The Boston College football team has played two road games this season, both in tough environments, and have come up empty.
When the Eagles play Saturday after a week off to recuperate from a 24-14 setback at No. 3 Clemson Oct. 12, they will be in Chapel Hill, N.C., where they have not won in three visits to North Carolina’s Kenan Stadium.
Winning their first road game of the season is “a big emphasis for us right now,’’ said Eagles coach Steve Addazio, whose team fell at Southern Cal Sept. 14, 35-7, and at Clemson, extending its road losing streak to eight games. “We need to go do that. It’s part of having a good season. It’s the ability to go on the road, play well, and be able to win a game.’’
The last time the Eagles (3-3, 1-2 Atlantic Coast Conference) walked off an opponent’s field in victory was Nov. 25, 2011, a 24-17 triumph at Miami in the regular-season finale of a 4-8 campaign. Since then, BC has gone 0 for 8, losing all six away contests in 2012.
During their road skid, a stretch in which BC has been outscored, 258-113, the Eagles have stumbled five times against ACC opponents, absorbing their worst loss in a 51-7 drubbing by No. 12 Florida State Oct. 13, 2012. They’ve fallen to nonconference opponents, Northwestern, Army, and Southern Cal.
“You got to win all your games, so if it’s on the road then it’s on the road,’’ said senior quarterback Chase Rettig. “You’ve just got to win and do everything you can to start the second half of the season off right.’’
BC hopes to do that Saturday.
“That’s certainly what we’re focusing on and calling attention to,’’ Addazio said. “What goes into [winning on the road] is being able to execute at a high level and guys doing their job — those things all go into that. Keeping your focus, doing your job, and sustaining play with great energy and winning on the road.’’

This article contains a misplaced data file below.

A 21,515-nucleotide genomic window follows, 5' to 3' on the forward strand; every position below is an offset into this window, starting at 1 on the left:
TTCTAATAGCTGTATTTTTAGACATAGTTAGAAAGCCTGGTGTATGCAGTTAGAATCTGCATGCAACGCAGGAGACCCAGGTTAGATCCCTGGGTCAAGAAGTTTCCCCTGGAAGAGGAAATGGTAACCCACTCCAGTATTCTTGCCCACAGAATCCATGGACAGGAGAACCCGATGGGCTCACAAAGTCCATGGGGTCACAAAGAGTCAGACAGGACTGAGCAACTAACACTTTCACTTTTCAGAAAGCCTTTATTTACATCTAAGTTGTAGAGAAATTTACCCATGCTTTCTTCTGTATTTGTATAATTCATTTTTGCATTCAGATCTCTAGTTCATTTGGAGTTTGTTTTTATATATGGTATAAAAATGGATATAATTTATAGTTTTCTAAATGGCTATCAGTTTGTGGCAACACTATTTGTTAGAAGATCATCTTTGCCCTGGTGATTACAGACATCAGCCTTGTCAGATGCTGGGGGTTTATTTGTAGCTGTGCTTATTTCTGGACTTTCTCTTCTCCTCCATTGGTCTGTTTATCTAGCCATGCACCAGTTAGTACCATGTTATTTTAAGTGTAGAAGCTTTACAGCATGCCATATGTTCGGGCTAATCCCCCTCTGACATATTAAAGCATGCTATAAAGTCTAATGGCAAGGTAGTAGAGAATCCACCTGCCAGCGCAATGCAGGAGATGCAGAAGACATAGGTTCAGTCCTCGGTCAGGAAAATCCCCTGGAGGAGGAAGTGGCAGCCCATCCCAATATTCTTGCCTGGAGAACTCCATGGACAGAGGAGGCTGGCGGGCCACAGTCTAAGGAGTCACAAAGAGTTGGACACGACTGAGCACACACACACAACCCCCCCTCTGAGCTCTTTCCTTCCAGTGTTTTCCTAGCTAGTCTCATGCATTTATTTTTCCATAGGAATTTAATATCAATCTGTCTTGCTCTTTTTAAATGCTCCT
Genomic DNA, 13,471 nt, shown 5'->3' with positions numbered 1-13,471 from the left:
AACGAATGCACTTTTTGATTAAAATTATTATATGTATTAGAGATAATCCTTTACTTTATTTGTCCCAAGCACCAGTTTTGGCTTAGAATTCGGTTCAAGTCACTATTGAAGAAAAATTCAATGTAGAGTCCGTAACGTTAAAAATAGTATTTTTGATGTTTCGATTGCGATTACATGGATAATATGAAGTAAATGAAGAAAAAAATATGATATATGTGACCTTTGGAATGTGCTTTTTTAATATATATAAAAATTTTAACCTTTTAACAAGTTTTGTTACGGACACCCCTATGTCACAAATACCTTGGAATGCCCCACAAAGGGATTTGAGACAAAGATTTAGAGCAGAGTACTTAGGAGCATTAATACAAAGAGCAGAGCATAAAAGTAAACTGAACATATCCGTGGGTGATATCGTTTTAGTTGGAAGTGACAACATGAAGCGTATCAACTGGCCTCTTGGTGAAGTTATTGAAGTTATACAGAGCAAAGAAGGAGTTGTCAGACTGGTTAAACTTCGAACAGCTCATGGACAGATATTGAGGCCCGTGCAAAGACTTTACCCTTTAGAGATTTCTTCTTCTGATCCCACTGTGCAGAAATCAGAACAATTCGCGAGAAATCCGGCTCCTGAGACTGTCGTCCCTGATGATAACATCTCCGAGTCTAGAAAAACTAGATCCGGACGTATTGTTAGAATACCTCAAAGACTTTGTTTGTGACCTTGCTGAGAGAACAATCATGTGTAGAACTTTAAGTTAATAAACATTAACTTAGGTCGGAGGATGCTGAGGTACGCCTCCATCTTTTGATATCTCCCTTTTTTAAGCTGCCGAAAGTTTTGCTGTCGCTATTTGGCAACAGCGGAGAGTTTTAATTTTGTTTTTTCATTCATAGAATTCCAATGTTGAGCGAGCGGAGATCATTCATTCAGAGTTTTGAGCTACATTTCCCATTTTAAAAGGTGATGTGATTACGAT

In their first trip of the 2013 campaign, the Eagles winged their way across the country to Los Angeles to play the Trojans in the famed LA Memorial Coliseum. As part of his team’s preparation, Addazio had USC’s iconic “Fight On!’’ piped in over loudspeakers during practice sessions.
“When you go on the road, you’re fighting the crowd, so the crowd noise is an element,’’ Addazio said Wednesday during the ACC coaches’ teleconference. “The stadiums can affect your communication. You don’t get the momentum shifts sometimes when your home crowd is behind you and they create that great positive environment for you and stress the opposing teams with their noise and their enthusiasm.’’
Against Clemson, the Eagles found out first-hand what it is like to be caught in a vortex of sound when they visited Death Valley and were subjected to a din from the crowd of 77,506. In control of a 14-10 lead, and starting a critical third-quarter series from their 7 with 4:54 to go, the Eagles marched to the 26 after Andre Williams runs of 17 and 2 yards.
But BC wound up backpedaling to its 9 when the crowd dialed up the noise, resulting in a pair of 5-yard false start penalties. With BC facing third and 18 from its 11, the noise grew even louder before the Tigers dropped Williams for a 2-yard loss, forcing a punt.
“I don’t think there’s any question we prepared really hard for Clemson,’’ Addazio said. “We were losing track of the clock and we had to use some timeouts that we certainly wish we didn’t have to use, but it’s all experience. We’re back at it and we’re utilizing that crowd noise at a very, very high decibel level right now.’’
Anticipating the same situation in North Carolina, Addazio had crowd noise piped in over Alumni Stadium’s loudspeakers in practice this week.
“What I like about it is that we get into these team periods [during practice] and the coaches can’t monopolize them,’’ Addazio said. “The players have got to kind of create their own energy in the huddle and everyone’s got to be accountable for knowing what they’re doing, because people can’t stand behind them and correct them as things are going on.
“So it really forces a guy to play within himself, almost on an island out there, and you kind of get a sense of who knows how to get it done. So I like that piece of it, and, of course, you’ve got to prepare for that environment so that when you hit on Saturday, it doesn’t faze you.’’
Addazio knows that being able to handle adverse conditions, and players playing outside their comfort zones, are all part of learning what it takes to win on the road.
“It takes great maturity, senior leadership. You have to have that maturity,’’ Addazio said. “You’ve got to play great defense so that you don’t get yourself out of a game early. You’ve got to stay in that game so you give yourself a chance to fight throughout the game.”Michael Vega can be reached at firstname.lastname@example.org.